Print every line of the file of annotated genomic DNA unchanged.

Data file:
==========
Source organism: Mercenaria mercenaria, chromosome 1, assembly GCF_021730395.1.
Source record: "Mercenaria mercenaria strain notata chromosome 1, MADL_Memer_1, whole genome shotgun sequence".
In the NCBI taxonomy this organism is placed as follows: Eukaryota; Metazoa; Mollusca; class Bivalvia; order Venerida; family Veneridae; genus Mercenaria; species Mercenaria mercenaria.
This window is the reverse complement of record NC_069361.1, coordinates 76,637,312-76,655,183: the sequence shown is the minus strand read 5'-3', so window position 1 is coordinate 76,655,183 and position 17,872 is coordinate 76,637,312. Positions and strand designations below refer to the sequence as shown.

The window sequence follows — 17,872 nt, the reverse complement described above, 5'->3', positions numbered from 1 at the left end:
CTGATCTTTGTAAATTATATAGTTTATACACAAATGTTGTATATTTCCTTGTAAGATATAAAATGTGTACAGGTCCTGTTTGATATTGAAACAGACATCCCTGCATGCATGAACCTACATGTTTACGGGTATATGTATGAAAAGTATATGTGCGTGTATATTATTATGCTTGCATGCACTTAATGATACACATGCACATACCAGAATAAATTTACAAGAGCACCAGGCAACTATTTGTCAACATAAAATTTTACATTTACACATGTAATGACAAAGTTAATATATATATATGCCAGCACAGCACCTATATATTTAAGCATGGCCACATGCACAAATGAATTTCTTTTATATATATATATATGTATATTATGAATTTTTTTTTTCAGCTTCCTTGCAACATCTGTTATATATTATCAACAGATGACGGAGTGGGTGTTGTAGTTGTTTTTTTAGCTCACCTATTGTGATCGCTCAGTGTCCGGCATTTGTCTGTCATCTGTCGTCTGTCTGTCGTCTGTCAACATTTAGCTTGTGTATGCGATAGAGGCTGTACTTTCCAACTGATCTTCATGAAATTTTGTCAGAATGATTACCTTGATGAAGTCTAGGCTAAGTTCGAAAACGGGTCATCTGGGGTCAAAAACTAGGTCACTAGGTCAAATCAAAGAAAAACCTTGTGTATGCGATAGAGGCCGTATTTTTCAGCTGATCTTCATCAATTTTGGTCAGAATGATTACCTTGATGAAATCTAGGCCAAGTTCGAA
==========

Source organism: Mercenaria mercenaria, chromosome 1, assembly GCF_021730395.1.
Source record: "Mercenaria mercenaria strain notata chromosome 1, MADL_Memer_1, whole genome shotgun sequence".
In the NCBI taxonomy this organism is placed as follows: Eukaryota; Metazoa; Mollusca; class Bivalvia; order Venerida; family Veneridae; genus Mercenaria; species Mercenaria mercenaria.
This window is the reverse complement of record NC_069361.1, coordinates 76,637,312-76,655,183: the sequence shown is the minus strand read 5'-3', so window position 1 is coordinate 76,655,183 and position 17,872 is coordinate 76,637,312. Positions and strand designations below refer to the sequence as shown.

The window sequence follows — 17,872 nt, the reverse complement described above, 5'->3', positions numbered from 1 at the left end:
CTGATCTTTGTAAATTATATAGTTTATACACAAATGTTGTATATTTCCTTGTAAGATATAAAATGTGTACAGGTCCTGTTTGATATTGAAACAGACATCCCTGCATGCATGAACCTACATGTTTACGGGTATATGTATGAAAAGTATATGTGCGTGTATATTATTATGCTTGCATGCACTTAATGATACACATGCACATACCAGAATAAATTTACAAGAGCACCAGGCAACTATTTGTCAACATAAAATTTTACATTTACACATGTAATGACAAAGTTAATATATATATATGCCAGCACAGCACCTATATATTTAAGCATGGCCACATGCACAAATGAATTTCTTTTATATATATATATATGTATATTATGAATTTTTTTTTTCAGCTTCCTTGCAACATCTGTTATATATTATCAACAGATGACGGAGTGGGTGTTGTAGTTGTTTTTTTAGCTCACCTATTGTGATCGCTCAGTGTCCGGCATTTGTCTGTCATCTGTCGTCTGTCTGTCGTCTGTCAACATTTAGCTTGTGTATGCGATAGAGGCTGTACTTTCCAACTGATCTTCATGAAATTTTGTCAGAATGATTACCTTGATGAAGTCTAGGCTAAGTTCGAAAACGGGTCATCTGGGGTCAAAAACTAGGTCACTAGGTCAAATCAAAGAAAAACCTTGTGTATGCGATAGAGGCCGTATTTTTCAGCTGATCTTCATCAATTTTGGTCAGAATGATTACCTTGATGAAATCTAGGCCAAGTTCGAA